eBooks vs. Print: Which Will Win?

It seems that our world is becoming more and more electronically-based. Online shopping, Netflix binging, cryptocurrency, it seems that virtually anything can be done with electronics. Heck, we can even live-stream footage from hidden security cameras and yell at potential thieves. There is one particular form of technology which has proven to be a mixed-blessing for writers: eBooks.

Amazon Kindle, Barnes & Noble Nook, and now Walmart-Kobo, eBooks and eReaders are everywhere. Why not? You can carry hundreds of books on one device and, so long as your battery is charged, you can access them anywhere. eBooks seem like a reader’s paradise.

Writers can also benefit from this technology. It’s easier now than ever to self-publish works. You can still self-publish print books, but it’s easier and more convenient to set up books online. That’s not to mention that it’s easier to make changes in case of typos or release a new edition based on feedback from reviews. (I’m sure Walt Whitman would have loved to have access to this technology while writing and rewriting Leaves of Grass.)


Image retrieved from Causes

But does that make eBooks superior to hard copies? Will the electronic phase out print? I wouldn’t go that far.

In fact, the Golden Age of eBooks may have reached a plateau, if not a decline. Let’s look at some statistics from the Association of American Publishers:

  • In 2016, eBook revenue declined by 32.6% for trade books in the genre of children’s and YA books; adult trade eBooks saw a decline of 13.9%.
  • That same year, paperback revenue for children’s and YA books was up 0.9% with hardback revenue increasing by 10.7%; hardback revenue was down for adult trade books by 3.7%, but paperback revenue increased by 5.3%.
  • The AAP itself noted, “Reading preferences continue to shift. Print books saw growth, and for the second consecutive year publisher revenues from eBook sales declined and downloaded audio books grew.”

These trends show a decline in the sale of eBooks and a growth for paperbacks (hardbacks aren’t fairing quite as well). The audiobook rise is also an interesting pattern to explore, but that’s for another time.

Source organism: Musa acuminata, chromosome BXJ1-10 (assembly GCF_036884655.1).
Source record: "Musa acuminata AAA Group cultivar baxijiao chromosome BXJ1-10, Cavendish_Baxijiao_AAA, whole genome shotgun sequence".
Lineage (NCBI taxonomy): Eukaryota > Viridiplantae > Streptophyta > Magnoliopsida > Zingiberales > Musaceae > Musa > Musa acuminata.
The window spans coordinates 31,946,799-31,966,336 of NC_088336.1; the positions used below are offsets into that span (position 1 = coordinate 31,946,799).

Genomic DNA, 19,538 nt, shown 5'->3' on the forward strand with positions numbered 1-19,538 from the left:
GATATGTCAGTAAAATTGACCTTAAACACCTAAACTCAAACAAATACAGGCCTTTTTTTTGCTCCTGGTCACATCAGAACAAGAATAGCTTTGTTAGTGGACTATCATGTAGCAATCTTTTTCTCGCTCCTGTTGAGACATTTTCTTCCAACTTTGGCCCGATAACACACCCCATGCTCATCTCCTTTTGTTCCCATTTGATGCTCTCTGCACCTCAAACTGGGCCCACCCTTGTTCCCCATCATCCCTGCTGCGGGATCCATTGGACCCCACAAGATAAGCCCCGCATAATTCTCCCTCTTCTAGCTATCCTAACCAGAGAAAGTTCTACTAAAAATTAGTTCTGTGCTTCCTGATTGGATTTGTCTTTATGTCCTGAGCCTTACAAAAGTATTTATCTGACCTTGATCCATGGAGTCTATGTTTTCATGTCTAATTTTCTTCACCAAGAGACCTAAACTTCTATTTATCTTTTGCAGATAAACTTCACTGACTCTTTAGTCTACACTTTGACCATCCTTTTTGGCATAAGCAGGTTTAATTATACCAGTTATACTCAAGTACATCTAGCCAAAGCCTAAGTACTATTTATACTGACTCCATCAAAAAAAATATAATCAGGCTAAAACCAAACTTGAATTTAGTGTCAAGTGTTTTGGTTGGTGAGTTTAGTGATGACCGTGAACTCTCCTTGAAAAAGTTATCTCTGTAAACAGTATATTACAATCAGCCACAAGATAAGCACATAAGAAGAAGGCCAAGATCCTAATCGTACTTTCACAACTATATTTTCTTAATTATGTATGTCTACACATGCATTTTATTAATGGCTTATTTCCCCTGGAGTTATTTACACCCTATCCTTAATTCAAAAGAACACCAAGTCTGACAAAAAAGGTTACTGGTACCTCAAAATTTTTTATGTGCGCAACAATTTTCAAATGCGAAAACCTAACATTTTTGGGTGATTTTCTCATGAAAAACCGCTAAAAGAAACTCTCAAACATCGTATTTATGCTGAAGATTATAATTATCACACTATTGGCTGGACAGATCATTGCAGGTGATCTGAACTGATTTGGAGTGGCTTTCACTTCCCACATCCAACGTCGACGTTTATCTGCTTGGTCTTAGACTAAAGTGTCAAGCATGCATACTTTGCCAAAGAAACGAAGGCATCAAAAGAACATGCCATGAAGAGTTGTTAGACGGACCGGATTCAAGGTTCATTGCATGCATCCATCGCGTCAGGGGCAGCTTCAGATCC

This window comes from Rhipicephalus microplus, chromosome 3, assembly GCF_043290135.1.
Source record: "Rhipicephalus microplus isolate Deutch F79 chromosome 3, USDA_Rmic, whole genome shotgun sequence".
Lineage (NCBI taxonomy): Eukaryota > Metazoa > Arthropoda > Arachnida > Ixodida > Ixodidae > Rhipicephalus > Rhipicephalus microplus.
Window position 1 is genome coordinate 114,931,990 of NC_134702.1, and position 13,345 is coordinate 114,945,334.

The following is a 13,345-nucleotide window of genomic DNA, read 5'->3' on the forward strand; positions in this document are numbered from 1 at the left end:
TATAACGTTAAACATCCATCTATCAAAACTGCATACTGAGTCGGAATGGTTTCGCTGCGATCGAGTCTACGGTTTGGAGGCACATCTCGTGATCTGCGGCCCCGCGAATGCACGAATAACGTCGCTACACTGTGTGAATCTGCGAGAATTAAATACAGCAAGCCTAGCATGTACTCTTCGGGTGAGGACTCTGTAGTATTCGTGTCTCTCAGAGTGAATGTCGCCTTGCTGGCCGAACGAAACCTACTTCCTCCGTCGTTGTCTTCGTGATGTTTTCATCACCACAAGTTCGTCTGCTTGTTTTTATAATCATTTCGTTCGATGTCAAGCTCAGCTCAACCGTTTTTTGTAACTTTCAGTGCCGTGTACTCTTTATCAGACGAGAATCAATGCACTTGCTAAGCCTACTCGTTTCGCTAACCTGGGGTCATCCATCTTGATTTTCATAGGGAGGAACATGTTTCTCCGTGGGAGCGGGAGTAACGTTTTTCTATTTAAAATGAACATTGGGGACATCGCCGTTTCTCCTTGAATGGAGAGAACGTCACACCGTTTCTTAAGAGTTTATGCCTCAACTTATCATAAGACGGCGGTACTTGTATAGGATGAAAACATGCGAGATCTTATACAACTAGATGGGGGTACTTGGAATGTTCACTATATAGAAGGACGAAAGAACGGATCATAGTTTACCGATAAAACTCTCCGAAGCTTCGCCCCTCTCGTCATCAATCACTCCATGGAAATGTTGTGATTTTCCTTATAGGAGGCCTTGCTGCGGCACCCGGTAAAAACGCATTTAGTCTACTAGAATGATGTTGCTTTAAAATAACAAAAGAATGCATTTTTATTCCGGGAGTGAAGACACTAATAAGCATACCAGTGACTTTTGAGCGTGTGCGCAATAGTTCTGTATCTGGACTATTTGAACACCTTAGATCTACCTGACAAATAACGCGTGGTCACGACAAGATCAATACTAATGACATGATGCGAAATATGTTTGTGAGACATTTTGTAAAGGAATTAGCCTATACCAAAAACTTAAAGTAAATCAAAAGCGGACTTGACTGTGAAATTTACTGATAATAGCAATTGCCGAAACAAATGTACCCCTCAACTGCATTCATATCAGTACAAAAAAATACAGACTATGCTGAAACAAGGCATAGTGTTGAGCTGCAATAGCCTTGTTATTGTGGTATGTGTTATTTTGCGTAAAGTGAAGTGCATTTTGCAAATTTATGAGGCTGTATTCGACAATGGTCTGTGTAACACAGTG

Near the beginning of the eBook and eReader craze, the industry seemed so certain that electronic copies would win out. So, what happened? What’s pulling readers back to the print side?

The answer’s quite simple, really: fatigue. The light from LED screens are killing people’s eyes. Doctors have been hounding us about this issue for ages, and people are finally realizing the consequences. They pick up print books in order to give their eyes a rest from phone, computer, and tablet screens. We should’ve seen it coming, considering how we now have our faces in one screen or another close to 24/7.

Of course, some people will argue that it’s just because readers like the feel of print books better. They love to feel the paper run through their fingers, the smell of a new book is intoxicating. That very well may be true for some readers. Others, however, especially in the general population, just need to give their eyes a rest. Frankly, I don’t blame them. (I read eBooks a lot but much prefer print books.)

What does this mean for writers? I think it makes the decision between e-publishing and print publishing a lot harder.

On the one hand, print books are clearly selling better. On the other hand, readers may not want to buy a physical copy of book by a new or little-known writer. Personally, I don’t want to clutter my bookshelves unless the writer has been proven to be worth while, which is why I buy eBooks from new writers more often than their print books.

So, while eBooks may not win in the end, I think that they’re still a new writer’s best bet. This is especially true if they’re self-publishing. Not only is it (relatively) easier to both publish and revise this way, readers may be more likely to buy an eBook by a writer they haven’t heard of. Print will (probably) never die, but eBooks are a great tool that debut writers need to take advantage of.

What do you think? Will eBooks win over the reading population? Or will print keep its title? Which do you prefer? Leave your thoughts in the comments below.

 


Designed by Stephanie Hoogstad circa 2011

3 thoughts on “eBooks vs. Print: Which Will Win?”

  1. I think both are viable. Although LED light is hard on the eyes, so is reading small type in print books. Many older people buy eBooks because they can enlarge the type.

    1. That’s a very good point. I suppose, given the fluctuations in the sales of both formats, they will probably just exist side-by-side for the foreseeable future. What I think will be interesting is if the sale of audiobooks continues to increase.

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